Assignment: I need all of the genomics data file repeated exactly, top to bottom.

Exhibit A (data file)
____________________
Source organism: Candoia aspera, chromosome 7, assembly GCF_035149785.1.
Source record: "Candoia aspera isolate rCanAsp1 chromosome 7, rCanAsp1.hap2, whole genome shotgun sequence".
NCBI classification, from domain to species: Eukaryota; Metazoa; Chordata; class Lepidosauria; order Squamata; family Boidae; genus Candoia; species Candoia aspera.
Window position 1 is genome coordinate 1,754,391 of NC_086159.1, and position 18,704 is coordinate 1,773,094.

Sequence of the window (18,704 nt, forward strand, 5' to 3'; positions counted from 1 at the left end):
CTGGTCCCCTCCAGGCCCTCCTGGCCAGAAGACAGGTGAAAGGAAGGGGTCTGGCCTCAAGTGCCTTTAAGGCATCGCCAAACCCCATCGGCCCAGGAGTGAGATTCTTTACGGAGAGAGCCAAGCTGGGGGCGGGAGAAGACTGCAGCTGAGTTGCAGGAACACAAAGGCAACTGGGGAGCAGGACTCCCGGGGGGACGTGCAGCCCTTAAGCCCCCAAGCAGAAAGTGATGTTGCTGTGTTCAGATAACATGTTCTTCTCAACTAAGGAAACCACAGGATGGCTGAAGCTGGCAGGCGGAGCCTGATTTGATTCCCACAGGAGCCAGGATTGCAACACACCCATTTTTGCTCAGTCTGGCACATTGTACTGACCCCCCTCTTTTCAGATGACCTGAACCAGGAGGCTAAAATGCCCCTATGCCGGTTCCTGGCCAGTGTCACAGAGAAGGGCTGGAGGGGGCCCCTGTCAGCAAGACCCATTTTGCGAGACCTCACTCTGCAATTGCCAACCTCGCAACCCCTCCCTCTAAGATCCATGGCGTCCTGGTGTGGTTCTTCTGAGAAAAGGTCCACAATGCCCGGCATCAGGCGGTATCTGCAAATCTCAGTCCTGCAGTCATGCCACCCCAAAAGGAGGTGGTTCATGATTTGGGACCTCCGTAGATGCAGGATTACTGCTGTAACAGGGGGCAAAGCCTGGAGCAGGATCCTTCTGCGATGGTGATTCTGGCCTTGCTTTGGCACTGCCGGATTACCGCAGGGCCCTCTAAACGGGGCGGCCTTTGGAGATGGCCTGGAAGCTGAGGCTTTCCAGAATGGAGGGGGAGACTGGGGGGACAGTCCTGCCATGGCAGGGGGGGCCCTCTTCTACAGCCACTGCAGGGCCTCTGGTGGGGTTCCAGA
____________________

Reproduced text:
Source organism: Candoia aspera, chromosome 7, assembly GCF_035149785.1.
Source record: "Candoia aspera isolate rCanAsp1 chromosome 7, rCanAsp1.hap2, whole genome shotgun sequence".
NCBI classification, from domain to species: Eukaryota; Metazoa; Chordata; class Lepidosauria; order Squamata; family Boidae; genus Candoia; species Candoia aspera.
Window position 1 is genome coordinate 1,754,391 of NC_086159.1, and position 18,704 is coordinate 1,773,094.

Sequence of the window (18,704 nt, forward strand, 5' to 3'; positions counted from 1 at the left end):
CTGGTCCCCTCCAGGCCCTCCTGGCCAGAAGACAGGTGAAAGGAAGGGGTCTGGCCTCAAGTGCCTTTAAGGCATCGCCAAACCCCATCGGCCCAGGAGTGAGATTCTTTACGGAGAGAGCCAAGCTGGGGGCGGGAGAAGACTGCAGCTGAGTTGCAGGAACACAAAGGCAACTGGGGAGCAGGACTCCCGGGGGGACGTGCAGCCCTTAAGCCCCCAAGCAGAAAGTGATGTTGCTGTGTTCAGATAACATGTTCTTCTCAACTAAGGAAACCACAGGATGGCTGAAGCTGGCAGGCGGAGCCTGATTTGATTCCCACAGGAGCCAGGATTGCAACACACCCATTTTTGCTCAGTCTGGCACATTGTACTGACCCCCCTCTTTTCAGATGACCTGAACCAGGAGGCTAAAATGCCCCTATGCCGGTTCCTGGCCAGTGTCACAGAGAAGGGCTGGAGGGGGCCCCTGTCAGCAAGACCCATTTTGCGAGACCTCACTCTGCAATTGCCAACCTCGCAACCCCTCCCTCTAAGATCCATGGCGTCCTGGTGTGGTTCTTCTGAGAAAAGGTCCACAATGCCCGGCATCAGGCGGTATCTGCAAATCTCAGTCCTGCAGTCATGCCACCCCAAAAGGAGGTGGTTCATGATTTGGGACCTCCGTAGATGCAGGATTACTGCTGTAACAGGGGGCAAAGCCTGGAGCAGGATCCTTCTGCGATGGTGATTCTGGCCTTGCTTTGGCACTGCCGGATTACCGCAGGGCCCTCTAAACGGGGCGGCCTTTGGAGATGGCCTGGAAGCTGAGGCTTTCCAGAATGGAGGGGGAGACTGGGGGGACAGTCCTGCCATGGCAGGGGGGGCCCTCTTCTACAGCCACTGCAGGGCCTCTGGTGGGGTTCCAGA